4. Household Rebate and Community Reward. This step involves providing a partial smart subsidy of US$ 35 or about 30-50% rebate of the hygienic latrine cost to the poor household after results can be verified. Results are determined on physical inspection of the hygienic facilities for both proper installation and usage. The Community Reward of US$ 1,000 is provided to the district leadership to be used for the purposes of a clean water and sanitation project for the district if the sanitation coverage can increase by 25 percentage points. Therefore in Vienthong, the sanitation coverage rate must increase from 52% to 77% where the targeted poor households would account for the initial 10% increase. The upshot of this incentive is to promote non-poor households to increase along with the poor households by an additional 15% to reach the benchmark of 25 percentage points increase.
Two types of pour-flush latrine options and one dry pit version are offered in the Pilot. These designs are approved by the Ministry of Health and used in various projects by other NGOs including Concern and Gret in Laos. See Attachment 1 for latrine specifications, cost and diagrams.
Since the Lao CHOBA Pilot is based on output-based aid methodology, the ownership of the hygienic latrines belong to the poor households at the very start. The crux of the Pilot and efforts by EMW and LWU is to create a sustainable and enabling environment so that poor households (as well as non-poor households) can uplift the sanitation coverage of the community.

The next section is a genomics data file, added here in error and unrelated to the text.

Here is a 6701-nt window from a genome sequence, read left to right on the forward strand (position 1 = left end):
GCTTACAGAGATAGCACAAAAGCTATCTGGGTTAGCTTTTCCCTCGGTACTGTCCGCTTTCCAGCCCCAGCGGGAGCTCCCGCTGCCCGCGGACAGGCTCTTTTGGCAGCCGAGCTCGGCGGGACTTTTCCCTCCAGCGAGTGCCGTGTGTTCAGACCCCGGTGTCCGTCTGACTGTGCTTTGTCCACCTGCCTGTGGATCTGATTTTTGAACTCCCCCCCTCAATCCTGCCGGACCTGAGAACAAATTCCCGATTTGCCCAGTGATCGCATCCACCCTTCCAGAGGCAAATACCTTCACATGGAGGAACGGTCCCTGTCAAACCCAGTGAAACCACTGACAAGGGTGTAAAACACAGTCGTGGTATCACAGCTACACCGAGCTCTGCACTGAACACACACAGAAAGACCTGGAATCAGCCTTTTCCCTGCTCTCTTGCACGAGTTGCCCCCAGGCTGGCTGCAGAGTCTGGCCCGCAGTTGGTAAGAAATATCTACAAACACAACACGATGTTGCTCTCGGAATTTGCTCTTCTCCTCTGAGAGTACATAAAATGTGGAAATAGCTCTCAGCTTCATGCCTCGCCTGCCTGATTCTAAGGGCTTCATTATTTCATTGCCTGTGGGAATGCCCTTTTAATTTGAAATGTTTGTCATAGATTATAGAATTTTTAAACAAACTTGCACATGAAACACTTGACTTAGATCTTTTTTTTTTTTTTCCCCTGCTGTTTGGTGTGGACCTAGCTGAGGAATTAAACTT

The Lao CHOBA Pilot is not directly connected to any Lao government program. However, the Pilot is very much aligned with the Laos Water and Sanitation Strategy for 2020, which is to increase rural sanitation to 80%. Through the strength of the LWU, the Pilot is able to directly target rural communities and poor households, the Pilot addresses the most difficult challenges in advancing the Lao progress toward Millennium Development Goal 7.
Indicator 1: latrines in target area before program
Indicator 2: number of qualified poor households
Indicator 3: hygienic latrines built in poor households
Indicator 4: number of hygienic latrines built among non-poor households
Co Funding Amount: $0
Community Contribution Amount: $100,500
500 poor households still contribute US$65 per latrine, which subtotals to US$32,500. Meanwhile, non-poor households contribute the full US$100 per latrine, which subtotals to US$68,000. In total, the community contribution is US$100,500. In short, the $18,500 subsidies (household rebate and community reward) leverages 5 TIMES the investment. A superb return!